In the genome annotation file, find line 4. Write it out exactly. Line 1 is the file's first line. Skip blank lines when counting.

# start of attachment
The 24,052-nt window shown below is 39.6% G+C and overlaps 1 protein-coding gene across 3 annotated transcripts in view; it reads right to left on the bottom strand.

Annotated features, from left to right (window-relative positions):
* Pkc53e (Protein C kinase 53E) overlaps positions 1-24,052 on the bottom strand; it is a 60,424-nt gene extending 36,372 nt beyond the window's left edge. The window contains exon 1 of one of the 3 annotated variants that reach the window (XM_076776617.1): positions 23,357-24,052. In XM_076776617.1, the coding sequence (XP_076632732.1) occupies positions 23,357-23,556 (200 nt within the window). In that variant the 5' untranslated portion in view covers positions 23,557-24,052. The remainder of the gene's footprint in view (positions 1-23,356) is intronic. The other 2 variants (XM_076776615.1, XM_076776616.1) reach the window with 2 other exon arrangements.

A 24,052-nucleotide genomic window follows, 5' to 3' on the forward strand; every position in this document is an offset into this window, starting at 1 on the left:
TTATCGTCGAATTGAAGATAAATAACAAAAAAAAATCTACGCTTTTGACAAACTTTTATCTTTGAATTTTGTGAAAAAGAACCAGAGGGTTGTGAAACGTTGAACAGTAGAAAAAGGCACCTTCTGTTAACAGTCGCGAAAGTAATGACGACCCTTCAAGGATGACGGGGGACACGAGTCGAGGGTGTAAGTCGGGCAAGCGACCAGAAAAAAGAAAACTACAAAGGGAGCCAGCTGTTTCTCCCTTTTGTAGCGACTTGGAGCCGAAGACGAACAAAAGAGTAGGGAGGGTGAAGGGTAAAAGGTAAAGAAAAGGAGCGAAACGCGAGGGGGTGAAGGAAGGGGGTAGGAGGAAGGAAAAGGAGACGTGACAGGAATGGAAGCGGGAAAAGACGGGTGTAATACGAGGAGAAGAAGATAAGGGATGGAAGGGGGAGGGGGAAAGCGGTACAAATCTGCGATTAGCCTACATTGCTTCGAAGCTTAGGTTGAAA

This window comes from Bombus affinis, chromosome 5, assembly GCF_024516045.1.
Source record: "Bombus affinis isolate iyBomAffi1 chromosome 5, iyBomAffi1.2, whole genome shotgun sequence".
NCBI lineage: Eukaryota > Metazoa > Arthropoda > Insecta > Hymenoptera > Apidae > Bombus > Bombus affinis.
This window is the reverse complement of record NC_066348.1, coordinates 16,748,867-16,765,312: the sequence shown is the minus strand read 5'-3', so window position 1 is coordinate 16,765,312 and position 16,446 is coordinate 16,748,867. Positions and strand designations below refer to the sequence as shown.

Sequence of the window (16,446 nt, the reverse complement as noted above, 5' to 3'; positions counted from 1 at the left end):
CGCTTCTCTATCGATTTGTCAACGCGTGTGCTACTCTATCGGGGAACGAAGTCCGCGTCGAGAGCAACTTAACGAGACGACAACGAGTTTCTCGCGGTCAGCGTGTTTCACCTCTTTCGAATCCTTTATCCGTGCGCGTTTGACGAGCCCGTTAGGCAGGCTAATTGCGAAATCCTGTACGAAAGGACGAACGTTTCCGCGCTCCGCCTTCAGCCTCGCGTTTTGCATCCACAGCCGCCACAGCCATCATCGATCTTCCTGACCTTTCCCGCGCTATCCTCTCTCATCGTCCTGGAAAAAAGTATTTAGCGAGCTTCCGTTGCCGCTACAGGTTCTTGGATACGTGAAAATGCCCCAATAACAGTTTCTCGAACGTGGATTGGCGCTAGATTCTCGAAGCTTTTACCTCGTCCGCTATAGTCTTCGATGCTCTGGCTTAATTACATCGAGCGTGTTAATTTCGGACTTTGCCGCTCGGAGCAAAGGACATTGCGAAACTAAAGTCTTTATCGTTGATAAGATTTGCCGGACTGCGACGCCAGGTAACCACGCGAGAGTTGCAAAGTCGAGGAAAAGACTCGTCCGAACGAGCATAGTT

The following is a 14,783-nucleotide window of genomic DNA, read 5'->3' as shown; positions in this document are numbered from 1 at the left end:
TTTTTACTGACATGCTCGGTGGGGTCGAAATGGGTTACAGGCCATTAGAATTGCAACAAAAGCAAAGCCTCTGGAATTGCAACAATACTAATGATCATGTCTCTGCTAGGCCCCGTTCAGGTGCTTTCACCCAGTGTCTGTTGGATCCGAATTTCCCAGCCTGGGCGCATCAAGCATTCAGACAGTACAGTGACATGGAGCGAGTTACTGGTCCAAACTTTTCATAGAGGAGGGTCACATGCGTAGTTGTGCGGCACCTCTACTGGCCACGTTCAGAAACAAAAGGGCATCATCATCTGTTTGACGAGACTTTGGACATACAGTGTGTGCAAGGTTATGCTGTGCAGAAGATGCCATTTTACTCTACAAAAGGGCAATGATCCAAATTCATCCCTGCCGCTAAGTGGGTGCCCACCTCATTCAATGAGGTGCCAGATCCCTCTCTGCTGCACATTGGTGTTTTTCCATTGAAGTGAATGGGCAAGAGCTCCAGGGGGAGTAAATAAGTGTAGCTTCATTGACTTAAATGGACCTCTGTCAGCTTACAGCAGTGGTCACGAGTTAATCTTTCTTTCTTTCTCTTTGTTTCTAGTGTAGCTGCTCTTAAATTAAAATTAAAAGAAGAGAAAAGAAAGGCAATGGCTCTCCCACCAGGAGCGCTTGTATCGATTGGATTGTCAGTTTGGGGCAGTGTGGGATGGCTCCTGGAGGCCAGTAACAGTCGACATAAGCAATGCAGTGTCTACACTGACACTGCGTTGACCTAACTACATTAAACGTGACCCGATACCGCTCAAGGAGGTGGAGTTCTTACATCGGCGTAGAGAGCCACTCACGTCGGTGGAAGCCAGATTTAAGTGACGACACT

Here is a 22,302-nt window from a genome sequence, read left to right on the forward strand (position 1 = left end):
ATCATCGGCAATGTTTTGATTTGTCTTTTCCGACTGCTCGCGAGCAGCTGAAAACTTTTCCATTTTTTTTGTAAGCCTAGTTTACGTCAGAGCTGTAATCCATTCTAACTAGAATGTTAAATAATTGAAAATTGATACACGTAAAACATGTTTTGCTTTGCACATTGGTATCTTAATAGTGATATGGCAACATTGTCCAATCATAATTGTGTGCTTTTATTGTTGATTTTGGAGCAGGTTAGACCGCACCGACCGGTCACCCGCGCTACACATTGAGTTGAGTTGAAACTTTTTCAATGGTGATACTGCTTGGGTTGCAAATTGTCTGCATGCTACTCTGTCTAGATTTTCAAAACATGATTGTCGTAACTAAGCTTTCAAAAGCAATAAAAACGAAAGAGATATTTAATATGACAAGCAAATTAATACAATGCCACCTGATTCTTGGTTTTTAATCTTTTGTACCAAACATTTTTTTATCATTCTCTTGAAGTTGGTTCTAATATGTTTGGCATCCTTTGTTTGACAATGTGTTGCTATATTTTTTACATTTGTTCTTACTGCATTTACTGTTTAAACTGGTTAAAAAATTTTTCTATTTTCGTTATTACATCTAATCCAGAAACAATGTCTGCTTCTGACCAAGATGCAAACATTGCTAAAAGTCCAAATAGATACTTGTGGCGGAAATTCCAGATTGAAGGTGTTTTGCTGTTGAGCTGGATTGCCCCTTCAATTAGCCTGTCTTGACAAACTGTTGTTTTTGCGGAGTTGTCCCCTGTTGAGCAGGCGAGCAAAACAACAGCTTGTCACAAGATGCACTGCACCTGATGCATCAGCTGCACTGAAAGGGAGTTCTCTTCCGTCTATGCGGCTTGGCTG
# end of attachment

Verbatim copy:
A 24,052-nucleotide genomic window follows, 5' to 3' on the forward strand; every position in this document is an offset into this window, starting at 1 on the left: